• Noting that Eloise is happily humming, Marty asks if that's the international song for indicating she "got laid" last night (no sex or even fooling around occurred).
  • Marty does some spoken word poetry at a club for that, including a line about "You and your phallus may rule the world, but this Amazon bitch will cut you down to size."
  • We see Burke in just swim trunks as he drops down into a pool and then sits on the bottom for a while.
  • Burke and Eloise briefly kiss a few times in a slightly sensual manner (clothed and standing up).
  • SMOKING
  • Burke briefly smokes from a hookah (after being encouraged to do so) and then coughs that out, while a miscellaneous person on the street appears to be smoking (briefly seen from a distance).
  • Burke tells a person that cigarettes are more than a habit as they're also a denial mechanism.
  • TENSE FAMILY SCENES
  • Burke tells a story of a successful college football coach who committed suicide with a shotgun stemming from the earlier loss of his brother to a heart attack.
  • We see a flashback to the car accident that killed Burke's wife where the car swerves at night in the rain to avoid a dog and slams into a pole, crushing one side of the car (we don't see the impact on the wife, but hear that she died instantly).
  • We hear that Walter's son died in the past.
  • While we don't hear all of the individual details, all of those attending Burke's seminar are dealing with grief and/or guilt over the loss of a loved one sometime in their past.
  • Silver confronts Burke (for the first time since the wife/daughter's death 3 years ago) and isn't happy with him or his success.
  • Burke watches a video of his late wife.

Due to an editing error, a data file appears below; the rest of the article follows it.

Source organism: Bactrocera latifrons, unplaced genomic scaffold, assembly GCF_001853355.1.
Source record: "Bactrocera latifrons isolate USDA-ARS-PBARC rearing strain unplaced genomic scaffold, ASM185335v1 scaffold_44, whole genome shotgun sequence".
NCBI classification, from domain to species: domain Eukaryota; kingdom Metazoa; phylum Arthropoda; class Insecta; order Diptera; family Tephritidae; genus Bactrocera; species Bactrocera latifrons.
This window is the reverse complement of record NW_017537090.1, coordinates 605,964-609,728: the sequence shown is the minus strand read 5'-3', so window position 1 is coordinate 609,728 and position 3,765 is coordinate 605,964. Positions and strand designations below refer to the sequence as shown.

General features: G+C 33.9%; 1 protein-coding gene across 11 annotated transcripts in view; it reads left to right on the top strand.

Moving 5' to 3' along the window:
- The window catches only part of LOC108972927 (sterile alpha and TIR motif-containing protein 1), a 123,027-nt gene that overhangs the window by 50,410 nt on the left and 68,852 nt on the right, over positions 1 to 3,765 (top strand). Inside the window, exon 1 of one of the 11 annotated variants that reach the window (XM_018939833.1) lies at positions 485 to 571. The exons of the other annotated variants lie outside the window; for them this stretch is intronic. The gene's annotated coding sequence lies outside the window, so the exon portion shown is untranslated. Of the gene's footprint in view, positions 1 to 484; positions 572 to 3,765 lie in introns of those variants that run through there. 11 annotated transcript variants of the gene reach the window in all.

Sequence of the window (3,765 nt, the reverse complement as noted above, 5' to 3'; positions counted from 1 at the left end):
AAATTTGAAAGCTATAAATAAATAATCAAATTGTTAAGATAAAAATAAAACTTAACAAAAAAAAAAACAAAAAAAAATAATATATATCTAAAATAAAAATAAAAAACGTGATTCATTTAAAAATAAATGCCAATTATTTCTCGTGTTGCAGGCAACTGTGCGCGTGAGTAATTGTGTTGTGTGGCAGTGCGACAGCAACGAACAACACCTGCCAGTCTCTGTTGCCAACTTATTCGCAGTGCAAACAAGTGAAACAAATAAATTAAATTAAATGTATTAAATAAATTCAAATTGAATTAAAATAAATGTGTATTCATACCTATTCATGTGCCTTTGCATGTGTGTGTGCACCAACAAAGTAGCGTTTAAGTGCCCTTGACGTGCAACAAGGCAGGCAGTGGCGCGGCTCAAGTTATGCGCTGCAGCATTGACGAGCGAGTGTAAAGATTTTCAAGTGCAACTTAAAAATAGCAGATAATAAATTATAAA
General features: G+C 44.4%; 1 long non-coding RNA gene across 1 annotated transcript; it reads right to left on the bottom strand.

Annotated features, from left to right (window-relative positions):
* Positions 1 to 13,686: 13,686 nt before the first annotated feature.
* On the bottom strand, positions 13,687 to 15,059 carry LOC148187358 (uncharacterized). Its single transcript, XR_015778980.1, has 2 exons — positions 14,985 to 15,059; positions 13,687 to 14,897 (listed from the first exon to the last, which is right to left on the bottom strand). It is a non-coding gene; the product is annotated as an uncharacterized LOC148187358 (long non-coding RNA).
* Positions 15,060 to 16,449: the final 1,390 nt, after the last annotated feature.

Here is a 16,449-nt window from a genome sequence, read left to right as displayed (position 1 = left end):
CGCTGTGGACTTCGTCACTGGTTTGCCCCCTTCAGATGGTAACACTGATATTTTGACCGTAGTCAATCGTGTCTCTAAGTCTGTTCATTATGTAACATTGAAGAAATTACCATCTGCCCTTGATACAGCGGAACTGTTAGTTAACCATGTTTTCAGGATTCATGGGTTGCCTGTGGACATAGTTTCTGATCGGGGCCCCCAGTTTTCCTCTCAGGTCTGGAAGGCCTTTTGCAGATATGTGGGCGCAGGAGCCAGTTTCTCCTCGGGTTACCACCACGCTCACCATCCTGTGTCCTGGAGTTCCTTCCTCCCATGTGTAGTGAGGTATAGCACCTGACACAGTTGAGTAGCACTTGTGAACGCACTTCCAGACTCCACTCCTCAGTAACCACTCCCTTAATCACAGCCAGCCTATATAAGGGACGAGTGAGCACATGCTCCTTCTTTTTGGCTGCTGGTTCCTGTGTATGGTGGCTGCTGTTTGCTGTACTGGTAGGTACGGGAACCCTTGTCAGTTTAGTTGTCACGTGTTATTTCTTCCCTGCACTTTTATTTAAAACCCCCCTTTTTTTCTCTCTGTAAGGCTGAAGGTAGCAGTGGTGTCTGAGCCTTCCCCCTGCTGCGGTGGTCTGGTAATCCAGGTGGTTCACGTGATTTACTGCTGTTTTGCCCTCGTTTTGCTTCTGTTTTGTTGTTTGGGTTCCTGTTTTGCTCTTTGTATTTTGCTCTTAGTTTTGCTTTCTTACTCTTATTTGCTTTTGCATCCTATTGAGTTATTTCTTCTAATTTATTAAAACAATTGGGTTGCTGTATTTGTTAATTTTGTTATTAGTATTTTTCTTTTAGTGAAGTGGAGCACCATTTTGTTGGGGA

• Walter finally states that his 12-year-old son died when he accidentally fell off some scaffolding (after being told to stay in the car) and snapped his spine in two (he later states he was told not to touch his dying son for fear of doing further damage should he be saved, which he wasn't). Walter then adds that he lost his job and his wife left him due to his overwhelming grief and guilt.
  • Burke tells a white lie about his wife's funeral, but we then learn that he didn't even attend that.
  • Burke images seeing his wife with him atop the Space Needle, followed by partial views and sounds of the car crash that took her life.
  • Walter is still upset about his son's death and his related guilt, with Burke pointing out that the death of his son has also become the death of him.
  • Burke is unable to follow his own advice in dealing with his wife's death.
  • SPOILER ALERT: Burke finally admits that he was driving the car in the accident that took his wife's life (and that they had been arguing over paint colors).
  • TOPICS TO TALK ABOUT
  • Dealing with grief and possible guilt over a loved one's death.
  • The comment that happiness, as well as fear, is just a state of mind.
  • Lane telling Burke to enjoy his moment of success and live a little.
  • The comment that funerals are an important ritual.
  • Burke being unable to follow his own advice in dealing with his wife's death.
  • VIOLENCE
  • We see a flashback to the car accident that killed Burke's wife where the car swerves at night in the rain to avoid a dog and slams into a pole, crushing one side of the car (we don't see the impact on the wife, but hear that she died instantly).
  • Burke and others walk across hot coals as a demonstration of overcoming fear. When Walter is reluctant, Burke goes out onto the coals and just stands there, trying to convince him. That fails, and Burke has bad burns and blisters on his feet afterwards.
  • Burke images seeing his wife with him atop the Space Needle, followed by partial views and sounds of the car crash that took her life.
  • We see a few brief and partial views of the car accident that took the life of Burke's wife, including that of her apparently dead immediately afterwards, with her eyes open (no blood).



  • Reviewed September 15, 2009 / Posted September 18, 2009